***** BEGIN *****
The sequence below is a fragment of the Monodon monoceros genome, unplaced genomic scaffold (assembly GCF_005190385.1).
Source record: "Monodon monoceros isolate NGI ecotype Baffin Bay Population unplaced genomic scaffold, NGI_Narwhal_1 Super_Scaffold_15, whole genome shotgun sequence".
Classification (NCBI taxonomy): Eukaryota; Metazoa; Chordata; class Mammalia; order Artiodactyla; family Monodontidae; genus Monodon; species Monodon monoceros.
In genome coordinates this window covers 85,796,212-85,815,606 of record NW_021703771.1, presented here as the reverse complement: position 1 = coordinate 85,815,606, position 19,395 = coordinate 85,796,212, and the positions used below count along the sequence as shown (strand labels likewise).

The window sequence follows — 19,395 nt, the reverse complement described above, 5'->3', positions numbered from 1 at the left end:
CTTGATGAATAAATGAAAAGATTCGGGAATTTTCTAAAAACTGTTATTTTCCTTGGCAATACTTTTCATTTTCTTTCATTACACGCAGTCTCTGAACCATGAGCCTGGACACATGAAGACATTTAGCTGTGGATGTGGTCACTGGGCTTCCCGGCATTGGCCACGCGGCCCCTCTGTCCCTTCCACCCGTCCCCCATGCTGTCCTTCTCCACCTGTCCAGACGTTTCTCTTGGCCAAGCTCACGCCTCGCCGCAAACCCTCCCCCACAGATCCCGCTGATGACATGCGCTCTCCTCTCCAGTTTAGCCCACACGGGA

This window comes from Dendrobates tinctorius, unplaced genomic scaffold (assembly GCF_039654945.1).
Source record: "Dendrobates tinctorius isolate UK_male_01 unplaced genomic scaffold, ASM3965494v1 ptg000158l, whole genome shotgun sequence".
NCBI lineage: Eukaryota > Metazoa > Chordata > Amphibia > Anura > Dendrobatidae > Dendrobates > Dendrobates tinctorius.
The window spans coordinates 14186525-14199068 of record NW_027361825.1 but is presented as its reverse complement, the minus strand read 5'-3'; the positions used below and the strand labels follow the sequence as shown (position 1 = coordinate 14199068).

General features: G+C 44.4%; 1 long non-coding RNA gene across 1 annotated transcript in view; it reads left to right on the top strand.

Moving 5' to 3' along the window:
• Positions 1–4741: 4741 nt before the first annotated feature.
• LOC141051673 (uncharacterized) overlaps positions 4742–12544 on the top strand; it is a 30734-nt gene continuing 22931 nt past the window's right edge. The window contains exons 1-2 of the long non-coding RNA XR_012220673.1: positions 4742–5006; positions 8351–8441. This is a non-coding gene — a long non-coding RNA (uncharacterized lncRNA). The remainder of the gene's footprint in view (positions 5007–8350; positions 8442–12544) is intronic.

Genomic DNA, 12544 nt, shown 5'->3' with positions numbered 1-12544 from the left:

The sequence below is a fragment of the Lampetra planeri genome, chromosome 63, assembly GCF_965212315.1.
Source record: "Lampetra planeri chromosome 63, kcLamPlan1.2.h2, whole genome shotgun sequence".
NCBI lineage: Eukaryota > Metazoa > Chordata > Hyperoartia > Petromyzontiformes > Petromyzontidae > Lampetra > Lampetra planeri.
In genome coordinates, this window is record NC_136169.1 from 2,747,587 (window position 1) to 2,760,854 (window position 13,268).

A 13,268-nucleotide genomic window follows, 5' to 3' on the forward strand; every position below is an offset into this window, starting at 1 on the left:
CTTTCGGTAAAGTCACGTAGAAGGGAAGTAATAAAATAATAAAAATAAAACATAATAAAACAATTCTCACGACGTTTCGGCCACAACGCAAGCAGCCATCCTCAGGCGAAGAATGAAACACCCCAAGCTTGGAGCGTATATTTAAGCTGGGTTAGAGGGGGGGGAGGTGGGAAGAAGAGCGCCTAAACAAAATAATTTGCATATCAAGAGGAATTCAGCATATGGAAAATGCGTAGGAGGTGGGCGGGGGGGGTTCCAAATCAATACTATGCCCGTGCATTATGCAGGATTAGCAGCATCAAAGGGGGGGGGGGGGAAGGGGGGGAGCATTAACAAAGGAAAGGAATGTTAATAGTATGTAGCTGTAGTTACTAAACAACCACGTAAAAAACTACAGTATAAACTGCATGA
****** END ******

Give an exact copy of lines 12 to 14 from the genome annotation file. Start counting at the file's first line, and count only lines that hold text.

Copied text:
Moving 5' to 3' along the window:
• Positions 1–4741: 4741 nt before the first annotated feature.
• LOC141051673 (uncharacterized) overlaps positions 4742–12544 on the top strand; it is a 30734-nt gene continuing 22931 nt past the window's right edge. The window contains exons 1-2 of the long non-coding RNA XR_012220673.1: positions 4742–5006; positions 8351–8441. This is a non-coding gene — a long non-coding RNA (uncharacterized lncRNA). The remainder of the gene's footprint in view (positions 5007–8350; positions 8442–12544) is intronic.